The novel Frankenstein brings to light many problems and situations that shed light on the faults of mankind. Cruelty was a huge factor in the novel; throughout Frankenstein is cruel to his body and to his creation. When he first makes the creature he runs from it, leaving the creature to fend for himself; even when reuniting with the creature he continues displays cruelty. The creature, in turn exhibits Victor cruelty right back. Within Frankenstein cruelty can be attributed, often affecting both Victor and the creature; serving as a crucial motivator and revealing their anger, pain, frustration till eventually both die.
Parenting is needed in every child’s life. It is one of the most important things that will help a child grow. In the same way though, children need good parenting. Parents need to love their children and show them right from wrong. Without care from a parent, children may feel lost or lonely like the monster did in Mary Shelley’s novel, Frankenstein. Shelley analyzes the psychology of parenting through Victor Frankenstein and his creation, the monster, by comparing their behavioral and psychological development as a result of the parenting they receive in their childhood. Because Victor was loved and had a great childhood, he was able to grow as a person, psychologically and emotionally. As though Victor had a good childhood,
To begin with, the creature is defined as human because he talks and thinks like a regular human being. When Victor was reunited with the creature on page 83, the creature has defined himself as "benevolent" and that his "soul glowed with love
Victor shows the strong love of family in his childhood “No human being could have passed a happier childhood than [me]. My parents were possessed by the very spirit of kindness and indulgence” (Shelley,40), he raised with excellent conditions and with parents who loved their children, but we do not see that Victor gives this love to his creature and ignored him, notwithstanding the fact that the two figures shared many characteristics. As a result of Frankenstein 's darkness and ignorance toward his creature, he refused to accept the monster because of his physical appearance and Frankenstein sees the creature as if he were the monster when the creature
His appearance scares the people he encounters, and his only desire is love. Further in the novel, there are many situations where the Monster is the victim. Shelley uses words that provide imagery for her readers. Readers will think Victor is the antagonist. He realizes if he would show the Creature love, the Monster would not kill the people. Love seems to be all he seeks, but he gets his feelings hurt when people reject and talk about him. The Monster should have to go through the bad experiences, if people would treat him with respect and and not judge him. Love and attention are the key factors that all children should experience from their parents. The Monster did not experience the love and that is what led him to being the victim in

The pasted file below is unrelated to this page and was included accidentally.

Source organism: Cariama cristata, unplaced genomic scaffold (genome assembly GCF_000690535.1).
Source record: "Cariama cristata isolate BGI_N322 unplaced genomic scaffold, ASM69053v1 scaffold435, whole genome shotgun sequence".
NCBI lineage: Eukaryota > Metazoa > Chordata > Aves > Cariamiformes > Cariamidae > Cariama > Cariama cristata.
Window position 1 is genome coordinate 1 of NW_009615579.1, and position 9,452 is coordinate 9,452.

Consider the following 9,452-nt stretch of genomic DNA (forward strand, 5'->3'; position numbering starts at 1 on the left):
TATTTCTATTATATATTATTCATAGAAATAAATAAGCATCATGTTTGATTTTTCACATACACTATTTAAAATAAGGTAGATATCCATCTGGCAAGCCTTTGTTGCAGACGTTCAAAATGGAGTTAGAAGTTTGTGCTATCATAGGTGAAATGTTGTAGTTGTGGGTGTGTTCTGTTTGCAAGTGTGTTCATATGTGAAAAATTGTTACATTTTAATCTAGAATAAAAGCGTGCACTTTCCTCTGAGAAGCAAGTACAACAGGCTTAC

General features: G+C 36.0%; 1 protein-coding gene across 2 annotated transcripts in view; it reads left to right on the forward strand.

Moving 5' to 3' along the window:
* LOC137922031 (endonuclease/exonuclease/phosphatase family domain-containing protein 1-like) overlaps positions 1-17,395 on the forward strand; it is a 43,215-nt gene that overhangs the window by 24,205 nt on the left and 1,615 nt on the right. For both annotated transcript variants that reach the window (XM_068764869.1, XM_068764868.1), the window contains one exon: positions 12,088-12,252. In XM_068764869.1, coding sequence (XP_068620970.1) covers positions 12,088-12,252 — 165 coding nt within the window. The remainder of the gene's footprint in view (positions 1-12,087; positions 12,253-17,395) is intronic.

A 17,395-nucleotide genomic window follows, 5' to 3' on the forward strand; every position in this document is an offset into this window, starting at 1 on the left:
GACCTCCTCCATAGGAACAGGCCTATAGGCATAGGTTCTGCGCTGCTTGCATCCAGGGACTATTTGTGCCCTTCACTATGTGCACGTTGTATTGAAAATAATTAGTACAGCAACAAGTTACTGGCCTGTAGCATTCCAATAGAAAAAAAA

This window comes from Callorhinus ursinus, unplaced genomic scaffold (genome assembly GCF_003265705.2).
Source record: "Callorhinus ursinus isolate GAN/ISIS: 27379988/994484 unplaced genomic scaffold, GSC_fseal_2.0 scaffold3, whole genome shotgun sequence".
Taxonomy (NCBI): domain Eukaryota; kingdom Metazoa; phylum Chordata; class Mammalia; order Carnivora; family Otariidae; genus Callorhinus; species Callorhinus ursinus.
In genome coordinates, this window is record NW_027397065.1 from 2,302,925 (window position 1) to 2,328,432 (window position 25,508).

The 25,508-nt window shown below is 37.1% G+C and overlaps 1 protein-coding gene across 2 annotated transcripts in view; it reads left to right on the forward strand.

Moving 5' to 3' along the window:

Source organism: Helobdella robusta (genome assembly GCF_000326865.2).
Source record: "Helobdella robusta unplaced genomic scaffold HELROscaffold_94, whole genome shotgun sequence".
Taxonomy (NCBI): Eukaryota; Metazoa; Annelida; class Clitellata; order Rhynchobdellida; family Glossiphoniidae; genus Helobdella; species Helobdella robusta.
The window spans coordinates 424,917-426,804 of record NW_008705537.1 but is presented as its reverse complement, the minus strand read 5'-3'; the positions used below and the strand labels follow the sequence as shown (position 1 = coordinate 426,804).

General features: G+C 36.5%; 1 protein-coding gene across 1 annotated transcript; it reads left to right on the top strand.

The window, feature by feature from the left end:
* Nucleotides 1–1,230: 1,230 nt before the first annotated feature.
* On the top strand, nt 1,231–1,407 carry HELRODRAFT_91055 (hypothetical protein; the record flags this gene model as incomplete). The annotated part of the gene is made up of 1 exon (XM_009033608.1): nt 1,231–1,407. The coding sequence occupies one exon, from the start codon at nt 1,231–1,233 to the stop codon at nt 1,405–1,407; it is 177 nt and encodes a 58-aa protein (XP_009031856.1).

Joyce Carol Oates states in her essay Frankenstein Fallen Angel, “…he (Victor) seems blind to the fact that is apparent to any reader – that he has loosed a fearful power into the world, whether it strikes his eye as aesthetically pleasing or not, and he must take responsibility for it.” Victor is unwilling to care for the creature, because he finds him dreadful, so he takes the easy way out and leaves the creature to take care of himself, which he is not capable of doing. Victor’s obsession to act superhuman blinded him while he was creating the creature because he had a desire to assemble the creature from makeshift parts so that the creature would be hideous and therefore inferior to Victor. The creature is formed as an ugly being so that it is easier for Victor to walk away from. Victor is willing to abandon his own creation because he views the creature as a, “… filthy mass that moved and talked” (136). Victor is stirred by his work, but not in a positive manner. He goes on to explain his feelings towards the creature by saying, “… my heart sickened and my feelings were altered to those of horror and hatred” (136). Victor is so bewildered and repulsed by the creature that he misses key signs of violence, from the creature, that may have saved Victor’s family had he not been so
What does director Tim Burton’s Edward Scissorhands and Mary Shelley’s Frankenstein (1994), directed by Kenneth Branagh, have in common— a mutual underlying story; but their differences are what makes their tales all the more special. Edward Scissorhands is a retelling of Frankenstein, but with a slight twist. In Edward’s case instead of lacking companionship like Frankenstein’s monster, he lacks hands; and is received rather well by the surrounding community. Ironically, in both tales the characters share the same desire to be love; this ignites the question – why do humans want to be love? Are we only important as we are loved? Fortunately, Tim Burton touched basis on that intricate part of the underlying story. Although Edward Scissorhands is not a science fiction narrative in the way Frankenstein traditionally regarded it still shares the same theme and narrative elements.